Following on from the previous post I thought I'd select a few passages from Philip Jones' 'Nexus of Evil' that seem to shed some light on the close relationship between Capitalism and Communism. Let's begin with a quote from Henry Makow that Jones uses:
“The Illuminati’s `revolutionary goal` is the New World Order, or authoritarian socialism run by monopoly capital. It is big government in the service of big business. The Left in the service of the Right”.
The text in blue are a few observations of my own.
"Communitarians want to create a post-modern, post-democratic feudal society run by a small number of rich and powerful people with everyone else working as peasants. In order to achieve their objectives they must destroy the middle class and the nation state. Can anyone deny that their goals are firmly on course."
Certainly not, but I think it's important to note that the objective he describes is only known to a relatively small group of elites. Many of those further down the pyramidical power structure genuinely believe that they are either working for a Communist (Socialist/Marxist) or Capitalist (free trade) world. Even those closer to the top, such as many MP's, who have fallen for the 'Third way' rhetoric of Tony Blair will not have been sold the idea of a rich elite treating the rest of us as serfs, even if that will be the harsh reality. It's important for both the 'left' wing Marxists and the 'right' wing global free traders to understand they are being manipulated and lied to.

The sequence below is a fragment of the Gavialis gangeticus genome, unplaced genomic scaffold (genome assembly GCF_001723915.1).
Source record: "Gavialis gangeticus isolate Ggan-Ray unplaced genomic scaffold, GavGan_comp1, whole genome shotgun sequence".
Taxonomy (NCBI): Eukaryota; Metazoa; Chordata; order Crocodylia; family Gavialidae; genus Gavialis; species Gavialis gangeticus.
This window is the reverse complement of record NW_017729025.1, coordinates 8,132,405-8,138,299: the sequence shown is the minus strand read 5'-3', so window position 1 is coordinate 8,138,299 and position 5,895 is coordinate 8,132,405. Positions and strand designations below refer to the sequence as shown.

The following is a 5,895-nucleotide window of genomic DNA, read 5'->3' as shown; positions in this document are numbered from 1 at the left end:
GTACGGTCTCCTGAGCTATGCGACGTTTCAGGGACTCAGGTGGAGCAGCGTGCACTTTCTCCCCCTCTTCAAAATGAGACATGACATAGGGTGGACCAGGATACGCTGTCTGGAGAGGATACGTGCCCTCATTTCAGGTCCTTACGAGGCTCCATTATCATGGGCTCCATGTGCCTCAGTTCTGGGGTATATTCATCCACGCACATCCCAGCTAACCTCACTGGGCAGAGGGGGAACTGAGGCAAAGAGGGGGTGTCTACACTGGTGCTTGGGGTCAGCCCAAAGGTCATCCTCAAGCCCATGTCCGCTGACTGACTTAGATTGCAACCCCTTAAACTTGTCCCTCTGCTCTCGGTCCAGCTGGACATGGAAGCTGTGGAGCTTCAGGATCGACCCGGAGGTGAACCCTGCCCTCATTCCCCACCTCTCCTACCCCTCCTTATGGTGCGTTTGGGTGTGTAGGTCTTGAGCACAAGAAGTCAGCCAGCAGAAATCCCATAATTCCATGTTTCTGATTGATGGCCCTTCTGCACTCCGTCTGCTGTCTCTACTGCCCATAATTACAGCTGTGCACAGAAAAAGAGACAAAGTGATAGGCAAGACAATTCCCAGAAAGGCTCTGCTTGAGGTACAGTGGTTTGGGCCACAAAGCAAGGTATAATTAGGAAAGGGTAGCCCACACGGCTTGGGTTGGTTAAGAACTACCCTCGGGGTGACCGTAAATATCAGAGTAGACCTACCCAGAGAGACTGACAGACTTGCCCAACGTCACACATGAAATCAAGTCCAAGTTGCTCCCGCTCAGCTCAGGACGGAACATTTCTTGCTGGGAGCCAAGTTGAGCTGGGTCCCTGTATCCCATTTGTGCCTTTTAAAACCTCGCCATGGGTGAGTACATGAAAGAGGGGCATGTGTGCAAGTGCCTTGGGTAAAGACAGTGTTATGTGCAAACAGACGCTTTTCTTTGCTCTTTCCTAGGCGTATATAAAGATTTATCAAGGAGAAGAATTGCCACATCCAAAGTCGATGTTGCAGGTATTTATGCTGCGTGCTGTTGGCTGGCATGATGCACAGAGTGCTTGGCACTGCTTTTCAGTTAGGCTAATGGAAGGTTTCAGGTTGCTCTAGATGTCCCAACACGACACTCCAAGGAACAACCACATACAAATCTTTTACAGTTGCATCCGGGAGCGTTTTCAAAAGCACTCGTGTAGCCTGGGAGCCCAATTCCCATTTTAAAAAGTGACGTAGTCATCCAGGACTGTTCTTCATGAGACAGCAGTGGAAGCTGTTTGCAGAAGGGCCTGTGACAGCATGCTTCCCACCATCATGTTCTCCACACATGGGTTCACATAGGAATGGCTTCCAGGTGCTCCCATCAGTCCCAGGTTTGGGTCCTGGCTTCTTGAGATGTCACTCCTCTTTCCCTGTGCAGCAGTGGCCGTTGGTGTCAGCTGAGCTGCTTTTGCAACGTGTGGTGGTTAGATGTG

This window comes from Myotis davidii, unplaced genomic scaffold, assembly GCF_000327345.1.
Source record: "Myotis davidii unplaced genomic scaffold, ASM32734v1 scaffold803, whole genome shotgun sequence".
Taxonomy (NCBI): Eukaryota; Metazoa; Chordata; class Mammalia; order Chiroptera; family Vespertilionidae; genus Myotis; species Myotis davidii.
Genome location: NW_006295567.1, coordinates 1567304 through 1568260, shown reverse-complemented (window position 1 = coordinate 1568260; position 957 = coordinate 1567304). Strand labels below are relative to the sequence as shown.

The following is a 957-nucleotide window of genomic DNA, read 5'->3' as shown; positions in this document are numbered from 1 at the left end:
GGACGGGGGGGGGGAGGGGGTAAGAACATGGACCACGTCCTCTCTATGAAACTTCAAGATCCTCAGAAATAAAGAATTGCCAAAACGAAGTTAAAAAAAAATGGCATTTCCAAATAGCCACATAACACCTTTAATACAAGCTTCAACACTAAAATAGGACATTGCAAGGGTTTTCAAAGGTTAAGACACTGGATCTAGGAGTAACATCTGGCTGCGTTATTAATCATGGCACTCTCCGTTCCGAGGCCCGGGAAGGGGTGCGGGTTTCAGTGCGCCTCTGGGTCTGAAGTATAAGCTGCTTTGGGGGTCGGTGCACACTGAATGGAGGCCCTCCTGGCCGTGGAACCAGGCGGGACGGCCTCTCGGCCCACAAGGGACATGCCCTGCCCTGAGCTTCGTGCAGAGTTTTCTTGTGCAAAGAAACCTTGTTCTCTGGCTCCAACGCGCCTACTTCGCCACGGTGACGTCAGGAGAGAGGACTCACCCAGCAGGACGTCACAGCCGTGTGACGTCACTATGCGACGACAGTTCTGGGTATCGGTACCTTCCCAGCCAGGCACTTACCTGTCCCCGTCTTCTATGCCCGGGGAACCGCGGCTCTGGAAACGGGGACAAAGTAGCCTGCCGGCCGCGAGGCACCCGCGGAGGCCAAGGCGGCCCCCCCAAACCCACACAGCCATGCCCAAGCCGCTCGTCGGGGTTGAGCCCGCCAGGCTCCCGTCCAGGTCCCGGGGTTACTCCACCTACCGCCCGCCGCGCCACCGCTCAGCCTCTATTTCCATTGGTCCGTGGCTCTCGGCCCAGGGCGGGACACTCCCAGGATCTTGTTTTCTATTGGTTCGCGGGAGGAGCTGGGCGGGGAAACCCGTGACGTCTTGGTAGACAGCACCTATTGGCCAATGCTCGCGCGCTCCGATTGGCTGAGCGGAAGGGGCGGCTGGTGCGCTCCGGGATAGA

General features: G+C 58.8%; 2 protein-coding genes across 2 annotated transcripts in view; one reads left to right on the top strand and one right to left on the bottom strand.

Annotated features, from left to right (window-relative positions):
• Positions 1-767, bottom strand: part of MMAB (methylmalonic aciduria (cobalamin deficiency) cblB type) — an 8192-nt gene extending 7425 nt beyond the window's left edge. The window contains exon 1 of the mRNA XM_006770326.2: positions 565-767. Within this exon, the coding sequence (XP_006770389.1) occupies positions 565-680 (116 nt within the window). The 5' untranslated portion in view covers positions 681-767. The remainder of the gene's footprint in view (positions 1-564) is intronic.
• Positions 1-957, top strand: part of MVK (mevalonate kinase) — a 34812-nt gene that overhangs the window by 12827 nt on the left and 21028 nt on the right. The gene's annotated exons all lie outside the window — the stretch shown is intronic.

"Once the spotlight of investigation is shone directly upon the political machinations of the `One Worlders,` what emerges is a Luciferian Communitarian Agenda, which on the temporal level at least can be seen to be driven solely by corporate interests. Monetary profit is to be the `bottom line` on everything from public services to defence to the very useful environmental `Trojan Horse.`"
All very true. What Jones is referring to is the conclusion he reached in his three part essay 'Who Rules the World'. If you haven't read it you should. It certainly provides some intriguing evidence to back up his claim.
The key word here is Capitalism. This oft used word actually has two very divergent meanings. Most people make the mistake of supposing that the word capitalism means one thing; in fact, the word as commonly used has two sets of meaning, as different as oil and water. If we are to understand why governments representing capitalist states adopt the most inexplicably ambivalent attitudes towards communism, we must first learn to separate in our minds the two sets of meaning which that one word capitalism has been called on to represent.